Kragthorpe: Boozer gets a chilly reception at ESA

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They had all summer to script how they would act out their feelings toward Jazz forward Carlos Boozer, which explains why Landon Hallman and Jason Bond fell back on a months-old trade rumor as the theme of their protest during Thursday's preseason opener at EnergySolutions Arena.

Credit them with the only creative, organized demonstration of Jazz fans' stances about Boozer, among the varying expressions during their 103-87 win over Denver.

The two buddies from Pleasant Grove designed special uniforms - one with homemade "Bulls" writing on the front and "Boozer" on the back; the other a retro Jazz jersey with (Tyrus) "Thomas" on the back. During timeouts, they stood in Row 5 and held a "Trade Us" sign that drew apparent laughs from some Jazz players, who claimed afterward not to have noticed.

"We were a little upset with Boozer over the summer," Hallman said. "No hard feelings; just having a good time."

Boozer finished with seven points and seven rebounds and the Jazz outscored the Nuggets 56-39 during his 20-plus minutes on the floor.

Generally, Boozer's reception would be best described as chilly, although not openly hostile. There were muted cheers during pregame introductions, grumblings after each of his three missed shots in the first half and some sustained boos when he stood at the free-throw line in the third quarter. The response was much more positive when he twice poked the ball away from Denver's Nene for steals.

So it is apparent that Jazz fans' love of Boozer will be conditional. That's still better than the outright anger directed at him in March 2007, the first time he returned to Cleveland in a Jazz uniform, or the way Derek Fisher was treated here in November 2008 after coming back with the Lakers. In each of those cases, the visitors were being punished for perceived betrayal of the franchises.

Some of that sentiment exists here about Boozer, certainly. Bond undoubtedly spoke for many fans when he decried the way Boozer "nonchalantly" talked about being eager to play for other teams.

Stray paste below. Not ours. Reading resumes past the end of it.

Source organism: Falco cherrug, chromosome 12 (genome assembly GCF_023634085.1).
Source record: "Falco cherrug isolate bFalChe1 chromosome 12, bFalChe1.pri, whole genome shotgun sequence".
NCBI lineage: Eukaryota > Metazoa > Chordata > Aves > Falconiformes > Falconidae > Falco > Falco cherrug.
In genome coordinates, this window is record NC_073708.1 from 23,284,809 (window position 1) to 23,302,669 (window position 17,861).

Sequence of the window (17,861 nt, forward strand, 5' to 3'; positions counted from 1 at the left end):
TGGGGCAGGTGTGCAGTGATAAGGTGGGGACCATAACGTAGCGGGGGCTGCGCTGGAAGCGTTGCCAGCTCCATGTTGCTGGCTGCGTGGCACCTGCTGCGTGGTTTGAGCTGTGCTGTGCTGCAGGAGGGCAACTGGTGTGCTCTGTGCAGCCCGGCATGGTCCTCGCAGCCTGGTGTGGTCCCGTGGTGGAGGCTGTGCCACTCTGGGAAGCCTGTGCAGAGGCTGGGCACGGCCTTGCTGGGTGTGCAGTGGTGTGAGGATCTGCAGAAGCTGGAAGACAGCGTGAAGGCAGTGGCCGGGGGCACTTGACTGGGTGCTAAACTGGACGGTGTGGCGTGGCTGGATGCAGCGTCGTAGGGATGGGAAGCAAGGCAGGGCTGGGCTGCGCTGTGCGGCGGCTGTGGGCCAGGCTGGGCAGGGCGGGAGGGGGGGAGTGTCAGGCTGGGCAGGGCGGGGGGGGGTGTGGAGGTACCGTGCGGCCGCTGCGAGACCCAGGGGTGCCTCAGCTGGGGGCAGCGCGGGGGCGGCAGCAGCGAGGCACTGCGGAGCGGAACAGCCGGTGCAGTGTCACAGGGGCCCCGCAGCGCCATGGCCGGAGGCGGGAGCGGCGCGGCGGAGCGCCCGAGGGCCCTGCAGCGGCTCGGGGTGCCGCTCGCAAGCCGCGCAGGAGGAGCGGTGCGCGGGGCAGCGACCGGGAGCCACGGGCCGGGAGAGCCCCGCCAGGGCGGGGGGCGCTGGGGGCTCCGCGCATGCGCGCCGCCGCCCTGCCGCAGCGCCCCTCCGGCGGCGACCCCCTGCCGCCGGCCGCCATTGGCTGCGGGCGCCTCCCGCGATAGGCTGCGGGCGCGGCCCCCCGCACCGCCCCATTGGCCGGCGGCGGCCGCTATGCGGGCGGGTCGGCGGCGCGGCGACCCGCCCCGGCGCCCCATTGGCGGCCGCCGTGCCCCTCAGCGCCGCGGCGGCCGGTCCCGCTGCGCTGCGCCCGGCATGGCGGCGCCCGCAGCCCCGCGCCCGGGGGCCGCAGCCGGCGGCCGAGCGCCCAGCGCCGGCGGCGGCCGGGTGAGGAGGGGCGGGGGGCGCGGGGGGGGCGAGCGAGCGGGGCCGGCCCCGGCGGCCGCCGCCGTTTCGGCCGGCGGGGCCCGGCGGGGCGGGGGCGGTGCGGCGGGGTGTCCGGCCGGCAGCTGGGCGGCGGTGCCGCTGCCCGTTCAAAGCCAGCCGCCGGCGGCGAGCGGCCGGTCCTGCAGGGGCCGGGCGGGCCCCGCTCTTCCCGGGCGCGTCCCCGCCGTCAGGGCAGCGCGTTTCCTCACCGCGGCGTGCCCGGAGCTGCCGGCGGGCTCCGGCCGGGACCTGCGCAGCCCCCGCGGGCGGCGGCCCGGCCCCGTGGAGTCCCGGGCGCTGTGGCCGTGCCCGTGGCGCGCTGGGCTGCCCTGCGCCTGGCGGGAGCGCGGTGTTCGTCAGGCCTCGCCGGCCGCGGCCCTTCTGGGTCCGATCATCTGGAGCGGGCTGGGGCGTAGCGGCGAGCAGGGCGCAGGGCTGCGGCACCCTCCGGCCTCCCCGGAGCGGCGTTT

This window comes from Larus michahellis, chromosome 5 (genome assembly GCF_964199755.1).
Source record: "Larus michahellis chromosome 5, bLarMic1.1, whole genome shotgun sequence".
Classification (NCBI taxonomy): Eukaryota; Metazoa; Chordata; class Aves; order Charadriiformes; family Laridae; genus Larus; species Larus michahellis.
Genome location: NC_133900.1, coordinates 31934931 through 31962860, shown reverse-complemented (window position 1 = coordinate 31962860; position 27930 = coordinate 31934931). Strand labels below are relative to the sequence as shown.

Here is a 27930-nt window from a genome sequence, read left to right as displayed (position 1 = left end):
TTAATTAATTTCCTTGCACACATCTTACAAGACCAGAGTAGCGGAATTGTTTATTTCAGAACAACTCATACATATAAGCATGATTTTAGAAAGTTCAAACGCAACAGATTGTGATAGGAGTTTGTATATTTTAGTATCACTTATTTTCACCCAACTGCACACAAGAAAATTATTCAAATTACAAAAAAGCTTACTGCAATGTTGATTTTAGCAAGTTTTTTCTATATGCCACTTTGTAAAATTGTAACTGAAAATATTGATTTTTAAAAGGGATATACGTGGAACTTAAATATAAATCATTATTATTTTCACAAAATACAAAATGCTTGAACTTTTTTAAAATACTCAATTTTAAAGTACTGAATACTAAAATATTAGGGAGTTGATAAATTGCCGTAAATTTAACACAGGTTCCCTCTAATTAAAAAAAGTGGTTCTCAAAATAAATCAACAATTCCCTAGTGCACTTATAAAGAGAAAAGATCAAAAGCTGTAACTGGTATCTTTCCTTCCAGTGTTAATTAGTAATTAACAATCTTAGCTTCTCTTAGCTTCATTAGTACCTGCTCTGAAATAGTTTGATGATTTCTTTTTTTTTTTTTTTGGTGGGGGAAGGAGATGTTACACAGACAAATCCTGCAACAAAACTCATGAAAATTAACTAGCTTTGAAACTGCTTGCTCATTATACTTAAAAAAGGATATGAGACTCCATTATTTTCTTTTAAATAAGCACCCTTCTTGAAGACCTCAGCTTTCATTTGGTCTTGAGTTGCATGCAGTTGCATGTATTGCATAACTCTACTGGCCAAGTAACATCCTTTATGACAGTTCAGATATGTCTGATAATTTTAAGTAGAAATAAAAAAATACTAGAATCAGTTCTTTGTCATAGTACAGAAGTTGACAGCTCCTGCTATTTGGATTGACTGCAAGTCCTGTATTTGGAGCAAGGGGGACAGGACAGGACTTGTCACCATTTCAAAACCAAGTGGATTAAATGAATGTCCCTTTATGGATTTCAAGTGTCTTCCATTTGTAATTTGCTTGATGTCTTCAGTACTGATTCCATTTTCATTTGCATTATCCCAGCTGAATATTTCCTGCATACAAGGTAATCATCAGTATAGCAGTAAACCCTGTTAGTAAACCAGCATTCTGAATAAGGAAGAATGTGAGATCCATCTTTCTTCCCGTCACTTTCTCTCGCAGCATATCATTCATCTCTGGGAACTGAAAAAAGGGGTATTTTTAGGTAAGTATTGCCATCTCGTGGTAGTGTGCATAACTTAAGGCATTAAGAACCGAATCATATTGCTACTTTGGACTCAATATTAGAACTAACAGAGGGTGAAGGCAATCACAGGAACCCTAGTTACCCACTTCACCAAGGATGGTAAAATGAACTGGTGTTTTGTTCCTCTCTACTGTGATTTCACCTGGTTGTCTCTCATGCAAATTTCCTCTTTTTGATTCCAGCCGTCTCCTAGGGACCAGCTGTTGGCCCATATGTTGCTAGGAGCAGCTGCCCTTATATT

Whatever method of measurement he was using, Boozer believed he was received well Thursday. "I was happy about that," he said. "I'm going to continue to earn their respect and earn their trust again, and go from there."

Jazz fans do have a long history of forgiving their own players. In the 1980s, they welcomed John Drew back from drug rehabilitation and they treated Adrian Dantley well after his contract holdout at the start of a season and his episode of being sent home from a road trip for supposedly disrespecting coach Frank Layden. They also dealt with Karl Malone's periodic contract complaints.

"Even when I held out one year, there were a few boos, and then after that it was normal," said Dantley, now a Denver assistant coach. "Fans always treated me great here. ... I told someone today, I wish I could have ended my career here. Among all the fans in the league, Utah fans were my favorite."

Asked if he ever remembered any lingering resentment, Dantley said, "I didn't experience that. I never went home and told my wife that fans were getting on me. Frank might get on me, but never the fans."

Dantley could smile when he said that, now that his relationships with Layden and the organization have improved and his No. 4 hangs in the arena rafters.

That's not likely to happen with Boozer's No. 5. Next year, he's likely to be targeting a return to Salt Lake City with another team, and more fans than just Hallman and Bond surely would be mobilized in an effort to properly welcome him back. But who knows? By then, he may have done enough to make them actually miss him.